Looking back to this series intro, remember the quote by Canadian journalist Marshall McLuhan: “I think of art, at its most significant, as a DEW line, a Distant Early Warning system that can always be relied on to tell the old culture what is beginning to happen to it.”
Here, we have the opportunity to explore the future before it happens, sensing, and preparing for, change.
Characterizing The Digital
“Any type of future that already happened, before it happened, it was scary, and before it happened, it was weird. It was complicated. People didn’t want it,” said Marpi.
Today, our society has come to accept digital as the norm, but this doesn’t mean that it should be treated with disregard. We have so much more to learn about how to use social and interactive technologies, and how they affect our behavior in return.
And this is why Marpi wants his digital lifeforms to feel foreign, like an encounter with an animal in the wild. For example, you are on a trail, and there’s a creature ahead, and you’re looking at it, and it’s looking back at you. Do you give it food? Does it pull back? What do you do? There’s a real interaction taking place where one is discovering and testing the other.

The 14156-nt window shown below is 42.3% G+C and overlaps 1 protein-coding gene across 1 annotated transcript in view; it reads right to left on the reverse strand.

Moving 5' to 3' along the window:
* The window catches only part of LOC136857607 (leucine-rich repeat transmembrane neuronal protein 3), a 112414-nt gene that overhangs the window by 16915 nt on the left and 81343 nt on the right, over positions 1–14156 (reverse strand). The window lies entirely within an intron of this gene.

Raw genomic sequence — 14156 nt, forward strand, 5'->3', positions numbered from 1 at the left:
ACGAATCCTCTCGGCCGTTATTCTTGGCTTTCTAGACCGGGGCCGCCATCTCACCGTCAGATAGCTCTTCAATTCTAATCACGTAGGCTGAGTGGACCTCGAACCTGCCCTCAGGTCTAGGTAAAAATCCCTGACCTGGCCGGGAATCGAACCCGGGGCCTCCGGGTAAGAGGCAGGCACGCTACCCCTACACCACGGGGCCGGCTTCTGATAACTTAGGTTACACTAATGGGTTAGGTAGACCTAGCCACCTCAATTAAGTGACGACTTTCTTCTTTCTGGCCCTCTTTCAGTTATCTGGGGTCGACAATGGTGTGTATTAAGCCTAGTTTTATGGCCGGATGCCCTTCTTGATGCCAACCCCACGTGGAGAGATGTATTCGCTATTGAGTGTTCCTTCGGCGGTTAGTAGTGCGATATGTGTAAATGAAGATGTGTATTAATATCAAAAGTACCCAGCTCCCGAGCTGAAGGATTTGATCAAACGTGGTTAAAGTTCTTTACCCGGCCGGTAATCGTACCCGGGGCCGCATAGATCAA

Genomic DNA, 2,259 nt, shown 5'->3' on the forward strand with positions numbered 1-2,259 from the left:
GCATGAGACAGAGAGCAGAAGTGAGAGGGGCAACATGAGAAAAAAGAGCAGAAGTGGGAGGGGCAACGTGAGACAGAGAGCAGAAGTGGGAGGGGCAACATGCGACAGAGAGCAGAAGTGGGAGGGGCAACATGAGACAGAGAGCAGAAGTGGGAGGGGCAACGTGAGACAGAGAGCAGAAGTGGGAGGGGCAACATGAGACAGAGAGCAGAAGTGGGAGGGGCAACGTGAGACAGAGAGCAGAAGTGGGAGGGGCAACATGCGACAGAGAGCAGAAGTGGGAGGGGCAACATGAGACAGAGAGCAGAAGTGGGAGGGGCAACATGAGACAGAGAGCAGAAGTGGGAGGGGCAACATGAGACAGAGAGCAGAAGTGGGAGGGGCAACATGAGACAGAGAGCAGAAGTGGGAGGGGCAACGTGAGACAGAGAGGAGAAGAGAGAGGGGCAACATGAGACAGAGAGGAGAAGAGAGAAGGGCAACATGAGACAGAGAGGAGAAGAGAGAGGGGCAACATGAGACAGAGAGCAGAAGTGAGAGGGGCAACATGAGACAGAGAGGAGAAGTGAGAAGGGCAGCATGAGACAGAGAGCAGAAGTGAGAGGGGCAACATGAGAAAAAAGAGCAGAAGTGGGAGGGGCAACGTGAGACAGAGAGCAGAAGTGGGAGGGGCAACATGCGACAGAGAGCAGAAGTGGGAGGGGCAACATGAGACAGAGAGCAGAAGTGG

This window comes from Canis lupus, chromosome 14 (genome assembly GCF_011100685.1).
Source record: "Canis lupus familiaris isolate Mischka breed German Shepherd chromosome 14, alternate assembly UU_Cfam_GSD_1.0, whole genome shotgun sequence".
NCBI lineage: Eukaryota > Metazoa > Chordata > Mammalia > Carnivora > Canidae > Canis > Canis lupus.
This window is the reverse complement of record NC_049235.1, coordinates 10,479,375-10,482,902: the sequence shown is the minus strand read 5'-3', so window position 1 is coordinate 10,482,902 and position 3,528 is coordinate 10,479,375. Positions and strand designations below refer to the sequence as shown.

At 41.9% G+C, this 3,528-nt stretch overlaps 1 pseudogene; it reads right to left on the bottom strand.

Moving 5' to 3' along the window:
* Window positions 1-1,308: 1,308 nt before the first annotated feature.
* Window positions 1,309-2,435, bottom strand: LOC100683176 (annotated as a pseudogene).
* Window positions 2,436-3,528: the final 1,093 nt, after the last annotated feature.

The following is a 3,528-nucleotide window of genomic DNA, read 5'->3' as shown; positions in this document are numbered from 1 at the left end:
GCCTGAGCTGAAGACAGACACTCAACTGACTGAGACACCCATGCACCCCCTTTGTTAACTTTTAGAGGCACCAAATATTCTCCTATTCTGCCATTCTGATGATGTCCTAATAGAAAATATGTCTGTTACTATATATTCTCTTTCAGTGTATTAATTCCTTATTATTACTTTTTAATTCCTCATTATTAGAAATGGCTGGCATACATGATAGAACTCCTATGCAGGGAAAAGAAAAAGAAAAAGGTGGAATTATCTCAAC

“So whatever your feelings are according to them [the digital lifeforms], they won’t be like the feelings you have toward a dog or some other human, it should be their own class of feelings,” said Marpi.
Digital Life v. Real Life
The familiar is comfortable. When pushed out of the comfort zone, such as with Marpi’s reactive digital creatures, we are encouraged to be critical of their nature, and of the nature of the digital. It’s easy to be the frog in a pot of boiling water, but just like the boiling water, technology has implications on the future of our society. Experimenting with digital art in this way is a precautionary tale for the future.
As we see in the variations of cyberpunk and solarpunk, and also in the behavior of Marpi’s digital creatures, there’s a wide range of possibilities for what the future may hold. With interactive digital art, we are able to explore what it means to be us, and what it means to discover the digital with which we may have become too comfortable.
That other place that has inspired Marpi’s digital art may one day become an inescapable future. If so, let’s make it just as magical as that other place is today.
By Anne McKinnon
*CATSeries: Culture Art and Technology Series. Fun fact: cats are the common language of the internet after all 🙂
*1984- George Orwell’s 1984